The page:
her some directions, uttered perhaps some reproofs, she would,
all at once, nestle into a nook of happiness, and look up serene
and revived. The reproofs suited her best of all: while I
scolded she would chip away with her pen-knife at a pencil or a
pen; fidgetting a little, pouting a little, defending herself by
monosyllables, and when I deprived her of the pen or pencil,
fearing it would be all cut away, and when I interdicted even the
monosyllabic defence, for the purpose of working up the subdued
excitement a little higher, she would at last raise her eyes and
give me a certain glance, sweetened with gaiety, and pointed with
defiance, which, to speak truth, thrilled me as nothing had ever
done, and made me, in a fashion (though happily she did not know
it), her subject, if not her slave. After such little scenes her
spirits would maintain their flow, often for some hours, and, as
I remarked before, her health therefrom took a sustenance and
vigour which, previously to the event of her aunt's death and her
dismissal, had almost recreated her whole frame.

It has taken me several minutes to write these last sentences;
but I had thought all their purport during the brief interval of
descending the stairs from Frances' room. Just as I was opening
the outer door, I remembered the twenty francs which I had not
restored; I paused: impossible to carry them away with me;
difficult to force them back on their original owner; I had now
seen her in her own humble abode, witnessed the dignity of her
poverty, the pride of order, the fastidious care of conservatism,
obvious in the arrangement and economy of her little home; I was
sure she would not suffer herself to be excused paying her debts;
I was certain the favour of indemnity would be accepted from no
hand, perhaps least of all from mine: yet these four five-franc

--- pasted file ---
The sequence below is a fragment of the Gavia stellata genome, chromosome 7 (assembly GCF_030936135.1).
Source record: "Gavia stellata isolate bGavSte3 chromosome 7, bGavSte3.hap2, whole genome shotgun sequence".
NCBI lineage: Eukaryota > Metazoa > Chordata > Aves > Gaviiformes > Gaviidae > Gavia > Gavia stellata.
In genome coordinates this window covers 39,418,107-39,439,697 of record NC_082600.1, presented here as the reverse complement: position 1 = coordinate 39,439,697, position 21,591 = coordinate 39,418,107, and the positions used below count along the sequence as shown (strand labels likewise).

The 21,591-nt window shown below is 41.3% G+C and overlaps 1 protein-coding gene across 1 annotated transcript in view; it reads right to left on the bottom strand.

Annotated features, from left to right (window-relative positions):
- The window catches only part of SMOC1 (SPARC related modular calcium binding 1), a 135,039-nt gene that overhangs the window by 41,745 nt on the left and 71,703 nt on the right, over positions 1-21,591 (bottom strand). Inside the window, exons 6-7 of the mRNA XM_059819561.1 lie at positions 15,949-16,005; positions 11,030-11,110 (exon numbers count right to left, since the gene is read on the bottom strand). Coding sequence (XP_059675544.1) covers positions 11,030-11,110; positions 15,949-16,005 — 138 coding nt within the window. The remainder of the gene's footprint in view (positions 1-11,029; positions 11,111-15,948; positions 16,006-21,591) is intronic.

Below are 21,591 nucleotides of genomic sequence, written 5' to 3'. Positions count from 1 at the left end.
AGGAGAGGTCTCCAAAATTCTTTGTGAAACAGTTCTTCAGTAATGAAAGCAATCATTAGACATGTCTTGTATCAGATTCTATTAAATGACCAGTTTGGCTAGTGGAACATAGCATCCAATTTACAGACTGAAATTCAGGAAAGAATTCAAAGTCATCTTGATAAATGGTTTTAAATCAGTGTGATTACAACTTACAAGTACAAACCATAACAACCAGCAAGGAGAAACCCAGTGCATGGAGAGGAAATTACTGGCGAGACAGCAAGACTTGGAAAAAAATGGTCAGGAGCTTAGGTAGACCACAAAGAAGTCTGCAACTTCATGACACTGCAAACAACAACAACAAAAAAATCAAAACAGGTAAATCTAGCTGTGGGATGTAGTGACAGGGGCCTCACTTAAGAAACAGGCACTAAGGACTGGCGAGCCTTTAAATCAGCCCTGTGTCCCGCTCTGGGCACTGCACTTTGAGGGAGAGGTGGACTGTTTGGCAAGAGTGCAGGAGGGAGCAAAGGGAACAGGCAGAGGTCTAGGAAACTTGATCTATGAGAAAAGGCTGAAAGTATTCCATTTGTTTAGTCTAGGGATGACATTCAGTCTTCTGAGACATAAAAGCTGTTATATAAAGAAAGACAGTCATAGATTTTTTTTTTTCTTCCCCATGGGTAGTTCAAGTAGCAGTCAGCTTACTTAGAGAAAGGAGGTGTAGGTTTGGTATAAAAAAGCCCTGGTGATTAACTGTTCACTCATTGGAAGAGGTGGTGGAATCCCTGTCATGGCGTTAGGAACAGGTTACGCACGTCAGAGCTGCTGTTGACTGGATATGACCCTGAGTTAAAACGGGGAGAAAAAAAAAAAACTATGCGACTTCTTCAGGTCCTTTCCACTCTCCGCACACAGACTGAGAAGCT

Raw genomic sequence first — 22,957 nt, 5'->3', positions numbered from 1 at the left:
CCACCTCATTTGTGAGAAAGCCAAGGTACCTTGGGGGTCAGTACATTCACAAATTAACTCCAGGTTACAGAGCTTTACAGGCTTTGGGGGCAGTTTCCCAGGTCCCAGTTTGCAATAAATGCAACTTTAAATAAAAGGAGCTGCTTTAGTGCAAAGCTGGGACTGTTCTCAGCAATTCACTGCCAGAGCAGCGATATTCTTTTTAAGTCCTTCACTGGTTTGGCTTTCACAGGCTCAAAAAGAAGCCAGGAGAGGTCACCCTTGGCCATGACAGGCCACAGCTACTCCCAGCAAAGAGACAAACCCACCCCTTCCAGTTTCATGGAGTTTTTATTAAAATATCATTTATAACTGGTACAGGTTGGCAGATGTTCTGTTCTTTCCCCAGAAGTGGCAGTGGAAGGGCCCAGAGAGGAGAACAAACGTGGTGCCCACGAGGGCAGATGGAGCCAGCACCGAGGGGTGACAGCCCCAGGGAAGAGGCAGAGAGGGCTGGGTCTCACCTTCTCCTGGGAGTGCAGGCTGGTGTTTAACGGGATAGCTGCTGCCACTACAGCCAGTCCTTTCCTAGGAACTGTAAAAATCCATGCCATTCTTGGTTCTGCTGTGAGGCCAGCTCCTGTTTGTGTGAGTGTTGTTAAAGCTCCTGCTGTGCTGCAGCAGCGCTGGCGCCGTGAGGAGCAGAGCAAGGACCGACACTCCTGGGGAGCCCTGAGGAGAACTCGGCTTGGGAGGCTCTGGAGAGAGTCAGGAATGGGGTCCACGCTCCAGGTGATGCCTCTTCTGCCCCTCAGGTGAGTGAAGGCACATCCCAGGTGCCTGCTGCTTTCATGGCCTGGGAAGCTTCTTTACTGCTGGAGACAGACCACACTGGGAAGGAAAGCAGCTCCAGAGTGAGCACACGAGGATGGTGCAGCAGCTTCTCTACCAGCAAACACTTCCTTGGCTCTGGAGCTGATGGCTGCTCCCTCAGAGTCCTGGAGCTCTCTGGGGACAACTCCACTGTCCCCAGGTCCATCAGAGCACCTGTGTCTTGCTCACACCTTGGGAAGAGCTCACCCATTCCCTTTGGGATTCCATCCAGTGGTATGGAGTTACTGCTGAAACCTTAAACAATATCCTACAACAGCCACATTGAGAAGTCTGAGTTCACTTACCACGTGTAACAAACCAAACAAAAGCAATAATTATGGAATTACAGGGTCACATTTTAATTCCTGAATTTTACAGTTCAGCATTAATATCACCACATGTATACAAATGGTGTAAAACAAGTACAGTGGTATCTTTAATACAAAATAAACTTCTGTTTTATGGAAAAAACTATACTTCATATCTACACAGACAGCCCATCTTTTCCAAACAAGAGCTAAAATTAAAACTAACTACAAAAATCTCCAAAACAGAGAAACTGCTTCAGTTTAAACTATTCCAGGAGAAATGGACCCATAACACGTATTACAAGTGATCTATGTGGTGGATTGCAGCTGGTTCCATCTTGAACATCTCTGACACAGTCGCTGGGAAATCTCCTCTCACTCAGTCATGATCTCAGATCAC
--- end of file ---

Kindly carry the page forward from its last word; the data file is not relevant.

pieces were a burden to my self-respect, and I must get rid of
them. An expedient--a clumsy one no doubt, but the best I could
devise-suggested itself to me. I darted up the stairs, knocked,
re-entered the room as if in haste:--

"Mademoiselle, I have forgotten one of my gloves; I must have
left it here."

She instantly rose to seek it; as she turned her back, I--being
now at the hearth--noiselessly lifted a little vase, one of a set
of china ornaments, as old-fashioned as the tea-cups--slipped the
money under it, then saying--"Oh here is my glove! I had dropped
it within the fender; good evening, mademoiselle," I made my
second exit.

Brief as my impromptu return had been, it had afforded me time
to pick up a heart-ache; I remarked that Frances had already
removed the red embers of her cheerful little fire from the
grate: forced to calculate every item, to save in every detail,
she had instantly on my departure retrenched a luxury too
expensive to be enjoyed alone.

"I am glad it is not yet winter," thought I; "but in two months
more come the winds and rains of November; would to God that
before then I could earn the right, and the power, to shovel
coals into that grate AD LIBITUM!"

Already the pavement was drying; a balmy and fresh breeze stirred
the air, purified by lightning; I felt the West behind me, where
spread a sky like opal; azure immingled with crimson: the
enlarged sun, glorious in Tyrian tints, dipped his brim already;
stepping, as I was, eastward, I faced a vast bank of clouds, but
also I had before me the arch of an evening rainbow; a perfect
rainbow--high, wide, vivid. I looked long; my eye drank in the
scene, and I suppose my brain must have absorbed it; for that
night, after lying awake in pleasant fever a long time, watching
the silent sheet-lightning, which still played among the
retreating clouds, and flashed silvery over the stars, I at last
fell asleep; and then in a dream were reproduced the setting sun,
the bank of clouds, the mighty rainbow. I stood, methought, on a
terrace; I leaned over a parapeted wall; there was space below
me, depth I could not fathom, but hearing an endless dash of
waves, I believed it to be the sea; sea spread to the horizon;
sea of changeful green and intense blue: all was soft in the
distance; all vapour-veiled. A spark of gold glistened on the
line between water and air, floated up, approached, enlarged,
changed; the object hung midway between heaven and earth, under
the arch of the rainbow; the soft but dusk clouds diffused
behind. It hovered as on wings; pearly, fleecy, gleaming air
streamed like raiment round it; light, tinted with carnation,
coloured what seemed face and limbs; A large star shone with
still lustre on an angel's forehead; an upraised arm and hand,
glancing like a ray, pointed to the bow overhead, and a voice in
my heart whispered--

"Hope smiles on Effort!" _